Vose said the state relies on frontline officials, like beach managers, to make those calls since smaller, private shorelines fall under their purview, whereas the state manages public state parks.
Burke did make the call, using discretion to post the aforementioned signs, made by town employees, at the beachfront and boat access.
“This is a cancer for the lake.”
James Ehlers, Lake Champlain International
Although the blue-green algae appear gone at the town beach, the state recommends testing. LCI Outreach Director Eric LaMontagne warned beachgoers to be wary of recently contaminated water since toxins could be present as the bacteria breaks down.
“It looks like the blooms are still sort of lingering in that area,” said Andy Chevrefils of the state radiological and toxicological sciences program. He added the scum may become more visible during the day when temperatures rise and cyanobacteria conditions are favorable.
“Conditions do change; always be cautious and observant of what you’re going to do, and use your best judgment as you recreate,” he said.
Besides St. Albans Bay, other areas have also been plagued with the blooms this summer.
Ehlers blamed “40-50 years of ineffective government policy” for the condition of the lake, beleaguered with the bacteria that pop up like thick pea soup around shorelines.
He likened Champlain’s status to that of an advanced cancer patient: “As the disease progresses, the effects are more and more obvious,” he said. “This is a cancer for the lake.”
Ehlers pointed to phosphorus runoff from waste and fertilizers. Discarded pharmaceuticals and other personal care products, “things that didn’t exist a generation ago,” Ehlers said, compound the problem.
Ehlers regularly urges Vermonters to call the governor’s office and local representatives, hoping a steady onslaught of concerned citizens will lead to more regulation and better funding for lake cleanup initiatives.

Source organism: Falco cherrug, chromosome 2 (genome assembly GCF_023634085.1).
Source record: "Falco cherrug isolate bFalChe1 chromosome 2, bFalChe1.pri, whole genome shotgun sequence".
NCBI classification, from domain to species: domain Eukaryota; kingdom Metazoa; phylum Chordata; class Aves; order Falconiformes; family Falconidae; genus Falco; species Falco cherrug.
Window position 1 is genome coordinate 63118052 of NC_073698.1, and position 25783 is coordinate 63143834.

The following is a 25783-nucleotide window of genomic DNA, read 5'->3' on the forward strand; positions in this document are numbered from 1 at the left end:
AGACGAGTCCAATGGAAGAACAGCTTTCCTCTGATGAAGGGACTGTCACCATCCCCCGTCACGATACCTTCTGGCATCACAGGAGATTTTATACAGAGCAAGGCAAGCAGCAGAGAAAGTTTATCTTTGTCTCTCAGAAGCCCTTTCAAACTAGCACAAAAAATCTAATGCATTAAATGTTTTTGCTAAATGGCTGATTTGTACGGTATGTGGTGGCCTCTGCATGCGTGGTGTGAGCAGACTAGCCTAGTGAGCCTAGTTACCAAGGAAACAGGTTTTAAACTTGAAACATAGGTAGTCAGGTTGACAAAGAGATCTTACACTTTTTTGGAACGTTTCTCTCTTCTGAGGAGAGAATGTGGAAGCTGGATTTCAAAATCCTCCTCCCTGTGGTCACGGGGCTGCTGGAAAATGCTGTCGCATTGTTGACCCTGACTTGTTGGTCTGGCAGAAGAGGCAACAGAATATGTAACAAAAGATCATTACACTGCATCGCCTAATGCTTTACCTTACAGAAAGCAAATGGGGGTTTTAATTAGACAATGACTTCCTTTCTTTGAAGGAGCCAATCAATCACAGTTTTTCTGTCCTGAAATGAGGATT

“We have to. Our economy depends on it, and, literally, our health depends on it,” he said.
Otherwise, Ehlers predicts consequences more drastic than unsightly lake scum, like plummeting waterfront property values, for one. He derided the idea that the lake’s health is only an environmentalist cause and sees a multifaceted solution, combining government funds, regulation and enforcement. He even suggested prohibiting lawn pesticides and fertilizers.
“It’s a crime for people upstream to live their lives more comfortably and cheaply by sending their pollution downstream to make other people sick, to erode their property values, to crush their local economies,” Ehlers said.
Ehlers said affected towns like Georgia could pass local regulations requiring better stormwater management. He suggested a regional partnership with St. Albans to more aggressively manage the toxic problem in their shared waters.
As quickly as it left Georgia Shore, blue-green algae could return. Because of this, preventative efforts are more necessary than ever, Ehlers argued.
“If you were sick, do you wait for the doctor to call you and say, ‘Come in,’” Ehlers said, “or do you go to the doctor?”